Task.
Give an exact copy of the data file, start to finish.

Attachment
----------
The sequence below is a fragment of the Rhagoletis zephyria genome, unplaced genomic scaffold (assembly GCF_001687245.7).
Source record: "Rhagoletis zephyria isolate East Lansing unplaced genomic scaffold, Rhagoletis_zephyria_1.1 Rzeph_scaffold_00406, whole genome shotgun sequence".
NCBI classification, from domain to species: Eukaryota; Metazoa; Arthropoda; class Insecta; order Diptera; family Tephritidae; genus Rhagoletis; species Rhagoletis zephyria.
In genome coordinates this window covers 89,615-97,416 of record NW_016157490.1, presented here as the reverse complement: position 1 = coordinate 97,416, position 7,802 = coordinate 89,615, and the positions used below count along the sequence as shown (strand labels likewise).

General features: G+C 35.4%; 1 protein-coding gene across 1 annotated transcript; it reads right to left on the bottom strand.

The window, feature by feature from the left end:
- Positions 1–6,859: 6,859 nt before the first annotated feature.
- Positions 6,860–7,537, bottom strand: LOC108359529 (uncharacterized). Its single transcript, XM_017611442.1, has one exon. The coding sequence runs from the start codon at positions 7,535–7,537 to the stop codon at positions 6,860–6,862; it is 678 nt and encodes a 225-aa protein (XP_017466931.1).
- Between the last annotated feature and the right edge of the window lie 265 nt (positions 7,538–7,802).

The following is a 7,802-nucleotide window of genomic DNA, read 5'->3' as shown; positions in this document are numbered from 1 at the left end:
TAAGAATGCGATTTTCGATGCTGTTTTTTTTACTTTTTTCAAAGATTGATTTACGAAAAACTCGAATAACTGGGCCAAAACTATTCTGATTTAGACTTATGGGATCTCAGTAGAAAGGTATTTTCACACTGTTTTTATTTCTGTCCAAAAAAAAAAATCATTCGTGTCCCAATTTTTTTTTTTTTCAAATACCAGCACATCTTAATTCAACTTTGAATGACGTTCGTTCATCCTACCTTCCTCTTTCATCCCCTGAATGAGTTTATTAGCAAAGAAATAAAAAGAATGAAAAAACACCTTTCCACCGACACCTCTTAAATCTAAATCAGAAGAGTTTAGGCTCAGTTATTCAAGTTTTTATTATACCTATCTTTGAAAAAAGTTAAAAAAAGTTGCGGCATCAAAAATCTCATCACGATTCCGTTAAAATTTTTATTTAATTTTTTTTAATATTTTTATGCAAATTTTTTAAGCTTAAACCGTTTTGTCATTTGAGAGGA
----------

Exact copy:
The sequence below is a fragment of the Rhagoletis zephyria genome, unplaced genomic scaffold (assembly GCF_001687245.7).
Source record: "Rhagoletis zephyria isolate East Lansing unplaced genomic scaffold, Rhagoletis_zephyria_1.1 Rzeph_scaffold_00406, whole genome shotgun sequence".
NCBI classification, from domain to species: Eukaryota; Metazoa; Arthropoda; class Insecta; order Diptera; family Tephritidae; genus Rhagoletis; species Rhagoletis zephyria.
In genome coordinates this window covers 89,615-97,416 of record NW_016157490.1, presented here as the reverse complement: position 1 = coordinate 97,416, position 7,802 = coordinate 89,615, and the positions used below count along the sequence as shown (strand labels likewise).

General features: G+C 35.4%; 1 protein-coding gene across 1 annotated transcript; it reads right to left on the bottom strand.

The window, feature by feature from the left end:
- Positions 1–6,859: 6,859 nt before the first annotated feature.
- Positions 6,860–7,537, bottom strand: LOC108359529 (uncharacterized). Its single transcript, XM_017611442.1, has one exon. The coding sequence runs from the start codon at positions 7,535–7,537 to the stop codon at positions 6,860–6,862; it is 678 nt and encodes a 225-aa protein (XP_017466931.1).
- Between the last annotated feature and the right edge of the window lie 265 nt (positions 7,538–7,802).

The following is a 7,802-nucleotide window of genomic DNA, read 5'->3' as shown; positions in this document are numbered from 1 at the left end:
TAAGAATGCGATTTTCGATGCTGTTTTTTTTACTTTTTTCAAAGATTGATTTACGAAAAACTCGAATAACTGGGCCAAAACTATTCTGATTTAGACTTATGGGATCTCAGTAGAAAGGTATTTTCACACTGTTTTTATTTCTGTCCAAAAAAAAAAATCATTCGTGTCCCAATTTTTTTTTTTTTCAAATACCAGCACATCTTAATTCAACTTTGAATGACGTTCGTTCATCCTACCTTCCTCTTTCATCCCCTGAATGAGTTTATTAGCAAAGAAATAAAAAGAATGAAAAAACACCTTTCCACCGACACCTCTTAAATCTAAATCAGAAGAGTTTAGGCTCAGTTATTCAAGTTTTTATTATACCTATCTTTGAAAAAAGTTAAAAAAAGTTGCGGCATCAAAAATCTCATCACGATTCCGTTAAAATTTTTATTTAATTTTTTTTAATATTTTTATGCAAATTTTTTAAGCTTAAACCGTTTTGTCATTTGAGAGGA